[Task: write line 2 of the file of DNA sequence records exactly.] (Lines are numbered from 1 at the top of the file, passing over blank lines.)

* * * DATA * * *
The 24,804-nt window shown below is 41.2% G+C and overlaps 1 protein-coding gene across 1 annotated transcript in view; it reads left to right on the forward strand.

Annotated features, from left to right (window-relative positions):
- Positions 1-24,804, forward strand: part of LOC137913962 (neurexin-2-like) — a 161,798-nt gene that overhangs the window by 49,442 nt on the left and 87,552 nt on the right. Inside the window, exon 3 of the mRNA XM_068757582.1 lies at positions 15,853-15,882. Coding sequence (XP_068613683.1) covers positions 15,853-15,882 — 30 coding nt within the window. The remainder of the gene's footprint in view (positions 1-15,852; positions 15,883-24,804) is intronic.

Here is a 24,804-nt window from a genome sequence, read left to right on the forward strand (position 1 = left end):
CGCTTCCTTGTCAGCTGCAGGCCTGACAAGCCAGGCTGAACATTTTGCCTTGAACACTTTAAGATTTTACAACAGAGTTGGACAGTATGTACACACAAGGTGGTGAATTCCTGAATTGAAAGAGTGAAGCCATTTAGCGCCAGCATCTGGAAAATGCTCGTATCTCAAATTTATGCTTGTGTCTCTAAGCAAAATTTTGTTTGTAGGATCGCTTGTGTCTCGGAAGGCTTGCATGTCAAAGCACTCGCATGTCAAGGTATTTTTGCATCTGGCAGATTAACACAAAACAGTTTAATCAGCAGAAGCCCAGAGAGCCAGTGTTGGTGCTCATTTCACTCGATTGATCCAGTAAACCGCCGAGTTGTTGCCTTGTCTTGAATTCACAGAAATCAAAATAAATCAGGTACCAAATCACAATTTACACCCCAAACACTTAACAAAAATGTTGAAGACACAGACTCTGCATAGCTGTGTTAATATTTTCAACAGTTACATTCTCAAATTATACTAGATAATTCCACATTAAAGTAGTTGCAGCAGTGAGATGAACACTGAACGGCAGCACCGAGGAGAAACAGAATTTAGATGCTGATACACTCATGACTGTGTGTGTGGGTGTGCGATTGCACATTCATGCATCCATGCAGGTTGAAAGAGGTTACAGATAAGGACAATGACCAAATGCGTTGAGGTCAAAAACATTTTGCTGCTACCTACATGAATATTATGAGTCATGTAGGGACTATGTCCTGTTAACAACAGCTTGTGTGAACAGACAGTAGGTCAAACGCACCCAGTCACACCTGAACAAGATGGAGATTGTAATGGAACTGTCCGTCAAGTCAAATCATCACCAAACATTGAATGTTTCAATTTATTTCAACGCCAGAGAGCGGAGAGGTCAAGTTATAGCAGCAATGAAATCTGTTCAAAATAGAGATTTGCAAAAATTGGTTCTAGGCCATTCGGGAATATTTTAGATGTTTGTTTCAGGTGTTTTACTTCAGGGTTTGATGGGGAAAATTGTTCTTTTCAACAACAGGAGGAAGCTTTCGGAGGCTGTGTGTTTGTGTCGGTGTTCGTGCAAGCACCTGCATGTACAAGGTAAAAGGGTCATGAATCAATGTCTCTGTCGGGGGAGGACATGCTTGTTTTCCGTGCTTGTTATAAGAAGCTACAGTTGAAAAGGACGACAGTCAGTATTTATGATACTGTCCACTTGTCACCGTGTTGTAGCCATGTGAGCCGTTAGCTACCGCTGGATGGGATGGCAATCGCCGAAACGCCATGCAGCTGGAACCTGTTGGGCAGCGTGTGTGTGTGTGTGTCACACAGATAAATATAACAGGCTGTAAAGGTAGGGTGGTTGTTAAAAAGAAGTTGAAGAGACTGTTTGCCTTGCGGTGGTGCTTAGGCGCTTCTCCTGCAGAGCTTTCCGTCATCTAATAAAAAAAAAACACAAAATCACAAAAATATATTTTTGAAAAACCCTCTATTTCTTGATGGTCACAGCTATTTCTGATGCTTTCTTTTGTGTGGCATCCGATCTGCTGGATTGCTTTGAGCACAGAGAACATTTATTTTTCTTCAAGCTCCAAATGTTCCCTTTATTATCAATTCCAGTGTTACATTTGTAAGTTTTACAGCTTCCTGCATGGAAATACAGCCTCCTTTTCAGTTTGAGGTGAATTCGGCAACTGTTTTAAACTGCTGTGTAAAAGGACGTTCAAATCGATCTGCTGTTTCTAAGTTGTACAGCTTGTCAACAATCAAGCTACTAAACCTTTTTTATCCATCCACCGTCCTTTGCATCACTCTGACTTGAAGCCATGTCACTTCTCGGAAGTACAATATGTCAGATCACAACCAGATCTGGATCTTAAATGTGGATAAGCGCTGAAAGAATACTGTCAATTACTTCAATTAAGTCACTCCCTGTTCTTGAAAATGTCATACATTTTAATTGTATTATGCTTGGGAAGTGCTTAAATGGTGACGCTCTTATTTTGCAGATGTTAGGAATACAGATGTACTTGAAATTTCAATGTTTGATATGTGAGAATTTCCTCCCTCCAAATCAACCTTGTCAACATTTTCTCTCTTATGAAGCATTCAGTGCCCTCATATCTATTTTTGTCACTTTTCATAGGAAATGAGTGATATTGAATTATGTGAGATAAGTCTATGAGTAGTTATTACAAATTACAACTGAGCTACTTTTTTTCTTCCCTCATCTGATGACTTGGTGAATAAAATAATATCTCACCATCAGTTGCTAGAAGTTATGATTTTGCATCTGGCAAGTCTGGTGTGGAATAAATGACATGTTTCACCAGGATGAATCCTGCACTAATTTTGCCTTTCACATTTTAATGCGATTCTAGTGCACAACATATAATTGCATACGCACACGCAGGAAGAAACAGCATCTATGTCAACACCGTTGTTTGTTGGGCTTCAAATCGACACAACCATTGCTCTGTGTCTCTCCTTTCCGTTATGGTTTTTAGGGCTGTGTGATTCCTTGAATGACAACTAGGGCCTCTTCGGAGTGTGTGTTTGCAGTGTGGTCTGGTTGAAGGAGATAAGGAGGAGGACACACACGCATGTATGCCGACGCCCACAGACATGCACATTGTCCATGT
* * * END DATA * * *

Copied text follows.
Annotated features, from left to right (window-relative positions):